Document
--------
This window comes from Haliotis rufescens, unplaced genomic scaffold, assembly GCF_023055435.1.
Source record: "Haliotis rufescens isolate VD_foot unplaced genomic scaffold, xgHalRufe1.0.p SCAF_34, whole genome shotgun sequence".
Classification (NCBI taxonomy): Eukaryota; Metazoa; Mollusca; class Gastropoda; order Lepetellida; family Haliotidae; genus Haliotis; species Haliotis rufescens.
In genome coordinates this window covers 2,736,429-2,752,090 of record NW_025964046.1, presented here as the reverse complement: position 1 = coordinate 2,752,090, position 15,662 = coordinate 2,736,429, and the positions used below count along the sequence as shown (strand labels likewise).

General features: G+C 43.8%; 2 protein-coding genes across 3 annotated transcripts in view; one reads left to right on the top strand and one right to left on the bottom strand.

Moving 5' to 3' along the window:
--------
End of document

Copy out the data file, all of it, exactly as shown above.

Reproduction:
This window comes from Haliotis rufescens, unplaced genomic scaffold, assembly GCF_023055435.1.
Source record: "Haliotis rufescens isolate VD_foot unplaced genomic scaffold, xgHalRufe1.0.p SCAF_34, whole genome shotgun sequence".
Classification (NCBI taxonomy): Eukaryota; Metazoa; Mollusca; class Gastropoda; order Lepetellida; family Haliotidae; genus Haliotis; species Haliotis rufescens.
In genome coordinates this window covers 2,736,429-2,752,090 of record NW_025964046.1, presented here as the reverse complement: position 1 = coordinate 2,752,090, position 15,662 = coordinate 2,736,429, and the positions used below count along the sequence as shown (strand labels likewise).

General features: G+C 43.8%; 2 protein-coding genes across 3 annotated transcripts in view; one reads left to right on the top strand and one right to left on the bottom strand.

Moving 5' to 3' along the window: